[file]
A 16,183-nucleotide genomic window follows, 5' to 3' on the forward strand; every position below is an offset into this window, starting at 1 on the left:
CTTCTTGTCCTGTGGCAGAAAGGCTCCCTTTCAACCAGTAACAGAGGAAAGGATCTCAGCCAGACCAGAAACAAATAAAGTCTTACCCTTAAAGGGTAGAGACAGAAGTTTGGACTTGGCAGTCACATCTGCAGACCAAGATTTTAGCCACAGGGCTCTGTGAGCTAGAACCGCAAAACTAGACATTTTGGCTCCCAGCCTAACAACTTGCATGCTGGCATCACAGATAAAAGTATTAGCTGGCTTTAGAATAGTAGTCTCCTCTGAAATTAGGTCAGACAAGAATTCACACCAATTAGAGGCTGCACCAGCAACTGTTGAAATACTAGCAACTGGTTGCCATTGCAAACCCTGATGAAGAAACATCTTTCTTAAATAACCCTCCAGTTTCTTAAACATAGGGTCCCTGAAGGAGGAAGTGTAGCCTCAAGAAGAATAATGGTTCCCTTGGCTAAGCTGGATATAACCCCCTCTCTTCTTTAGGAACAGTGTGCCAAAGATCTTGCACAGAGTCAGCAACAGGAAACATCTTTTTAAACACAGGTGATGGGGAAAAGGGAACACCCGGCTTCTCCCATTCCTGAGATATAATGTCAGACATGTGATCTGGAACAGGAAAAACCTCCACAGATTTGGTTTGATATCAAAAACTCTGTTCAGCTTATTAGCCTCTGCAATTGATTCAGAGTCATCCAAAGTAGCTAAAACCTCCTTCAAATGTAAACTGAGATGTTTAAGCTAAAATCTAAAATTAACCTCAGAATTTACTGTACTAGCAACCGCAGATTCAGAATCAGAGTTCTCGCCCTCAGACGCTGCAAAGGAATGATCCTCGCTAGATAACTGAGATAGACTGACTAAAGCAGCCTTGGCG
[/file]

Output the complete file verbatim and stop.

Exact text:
A 16,183-nucleotide genomic window follows, 5' to 3' on the forward strand; every position below is an offset into this window, starting at 1 on the left:
CTTCTTGTCCTGTGGCAGAAAGGCTCCCTTTCAACCAGTAACAGAGGAAAGGATCTCAGCCAGACCAGAAACAAATAAAGTCTTACCCTTAAAGGGTAGAGACAGAAGTTTGGACTTGGCAGTCACATCTGCAGACCAAGATTTTAGCCACAGGGCTCTGTGAGCTAGAACCGCAAAACTAGACATTTTGGCTCCCAGCCTAACAACTTGCATGCTGGCATCACAGATAAAAGTATTAGCTGGCTTTAGAATAGTAGTCTCCTCTGAAATTAGGTCAGACAAGAATTCACACCAATTAGAGGCTGCACCAGCAACTGTTGAAATACTAGCAACTGGTTGCCATTGCAAACCCTGATGAAGAAACATCTTTCTTAAATAACCCTCCAGTTTCTTAAACATAGGGTCCCTGAAGGAGGAAGTGTAGCCTCAAGAAGAATAATGGTTCCCTTGGCTAAGCTGGATATAACCCCCTCTCTTCTTTAGGAACAGTGTGCCAAAGATCTTGCACAGAGTCAGCAACAGGAAACATCTTTTTAAACACAGGTGATGGGGAAAAGGGAACACCCGGCTTCTCCCATTCCTGAGATATAATGTCAGACATGTGATCTGGAACAGGAAAAACCTCCACAGATTTGGTTTGATATCAAAAACTCTGTTCAGCTTATTAGCCTCTGCAATTGATTCAGAGTCATCCAAAGTAGCTAAAACCTCCTTCAAATGTAAACTGAGATGTTTAAGCTAAAATCTAAAATTAACCTCAGAATTTACTGTACTAGCAACCGCAGATTCAGAATCAGAGTTCTCGCCCTCAGACGCTGCAAAGGAATGATCCTCGCTAGATAACTGAGATAGACTGACTAAAGCAGCCTTGGCG